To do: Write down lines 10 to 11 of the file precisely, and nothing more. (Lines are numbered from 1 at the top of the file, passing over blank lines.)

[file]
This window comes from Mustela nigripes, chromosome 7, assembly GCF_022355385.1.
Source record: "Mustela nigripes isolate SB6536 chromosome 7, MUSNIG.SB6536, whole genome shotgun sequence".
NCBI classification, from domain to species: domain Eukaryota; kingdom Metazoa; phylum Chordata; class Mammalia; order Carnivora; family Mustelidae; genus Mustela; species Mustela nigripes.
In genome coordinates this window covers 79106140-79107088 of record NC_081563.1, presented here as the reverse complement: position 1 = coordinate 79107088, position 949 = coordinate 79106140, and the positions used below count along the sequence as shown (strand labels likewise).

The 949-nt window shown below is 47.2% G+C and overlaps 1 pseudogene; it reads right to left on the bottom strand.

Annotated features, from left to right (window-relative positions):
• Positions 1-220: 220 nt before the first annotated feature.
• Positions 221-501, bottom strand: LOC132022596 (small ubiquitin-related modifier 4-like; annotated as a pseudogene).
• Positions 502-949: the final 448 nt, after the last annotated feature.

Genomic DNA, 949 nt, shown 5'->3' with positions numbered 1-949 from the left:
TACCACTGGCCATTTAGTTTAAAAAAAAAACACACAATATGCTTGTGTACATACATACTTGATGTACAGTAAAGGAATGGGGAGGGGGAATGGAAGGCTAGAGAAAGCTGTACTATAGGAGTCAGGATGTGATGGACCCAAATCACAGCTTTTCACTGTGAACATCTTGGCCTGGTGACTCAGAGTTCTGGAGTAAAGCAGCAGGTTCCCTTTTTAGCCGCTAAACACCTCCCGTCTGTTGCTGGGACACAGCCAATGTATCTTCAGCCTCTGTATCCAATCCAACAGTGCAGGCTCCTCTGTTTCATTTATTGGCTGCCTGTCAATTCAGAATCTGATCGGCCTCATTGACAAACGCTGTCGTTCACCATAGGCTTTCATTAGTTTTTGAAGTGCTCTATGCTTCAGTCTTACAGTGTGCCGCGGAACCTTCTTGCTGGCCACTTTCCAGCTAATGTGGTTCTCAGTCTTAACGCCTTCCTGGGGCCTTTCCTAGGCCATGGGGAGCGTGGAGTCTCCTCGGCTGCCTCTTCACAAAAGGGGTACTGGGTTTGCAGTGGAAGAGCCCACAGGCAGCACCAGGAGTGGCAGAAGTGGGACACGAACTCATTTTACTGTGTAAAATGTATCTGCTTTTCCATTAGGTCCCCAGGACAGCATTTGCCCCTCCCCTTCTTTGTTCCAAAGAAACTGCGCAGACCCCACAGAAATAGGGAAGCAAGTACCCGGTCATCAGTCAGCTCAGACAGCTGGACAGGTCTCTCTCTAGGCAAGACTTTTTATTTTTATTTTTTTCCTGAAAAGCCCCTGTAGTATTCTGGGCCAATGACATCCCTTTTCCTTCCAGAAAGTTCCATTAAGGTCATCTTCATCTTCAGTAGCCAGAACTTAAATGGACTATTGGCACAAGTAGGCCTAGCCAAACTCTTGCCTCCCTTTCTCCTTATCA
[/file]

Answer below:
Genomic DNA, 949 nt, shown 5'->3' with positions numbered 1-949 from the left:
TACCACTGGCCATTTAGTTTAAAAAAAAAACACACAATATGCTTGTGTACATACATACTTGATGTACAGTAAAGGAATGGGGAGGGGGAATGGAAGGCTAGAGAAAGCTGTACTATAGGAGTCAGGATGTGATGGACCCAAATCACAGCTTTTCACTGTGAACATCTTGGCCTGGTGACTCAGAGTTCTGGAGTAAAGCAGCAGGTTCCCTTTTTAGCCGCTAAACACCTCCCGTCTGTTGCTGGGACACAGCCAATGTATCTTCAGCCTCTGTATCCAATCCAACAGTGCAGGCTCCTCTGTTTCATTTATTGGCTGCCTGTCAATTCAGAATCTGATCGGCCTCATTGACAAACGCTGTCGTTCACCATAGGCTTTCATTAGTTTTTGAAGTGCTCTATGCTTCAGTCTTACAGTGTGCCGCGGAACCTTCTTGCTGGCCACTTTCCAGCTAATGTGGTTCTCAGTCTTAACGCCTTCCTGGGGCCTTTCCTAGGCCATGGGGAGCGTGGAGTCTCCTCGGCTGCCTCTTCACAAAAGGGGTACTGGGTTTGCAGTGGAAGAGCCCACAGGCAGCACCAGGAGTGGCAGAAGTGGGACACGAACTCATTTTACTGTGTAAAATGTATCTGCTTTTCCATTAGGTCCCCAGGACAGCATTTGCCCCTCCCCTTCTTTGTTCCAAAGAAACTGCGCAGACCCCACAGAAATAGGGAAGCAAGTACCCGGTCATCAGTCAGCTCAGACAGCTGGACAGGTCTCTCTCTAGGCAAGACTTTTTATTTTTATTTTTTTCCTGAAAAGCCCCTGTAGTATTCTGGGCCAATGACATCCCTTTTCCTTCCAGAAAGTTCCATTAAGGTCATCTTCATCTTCAGTAGCCAGAACTTAAATGGACTATTGGCACAAGTAGGCCTAGCCAAACTCTTGCCTCCCTTTCTCCTTATCA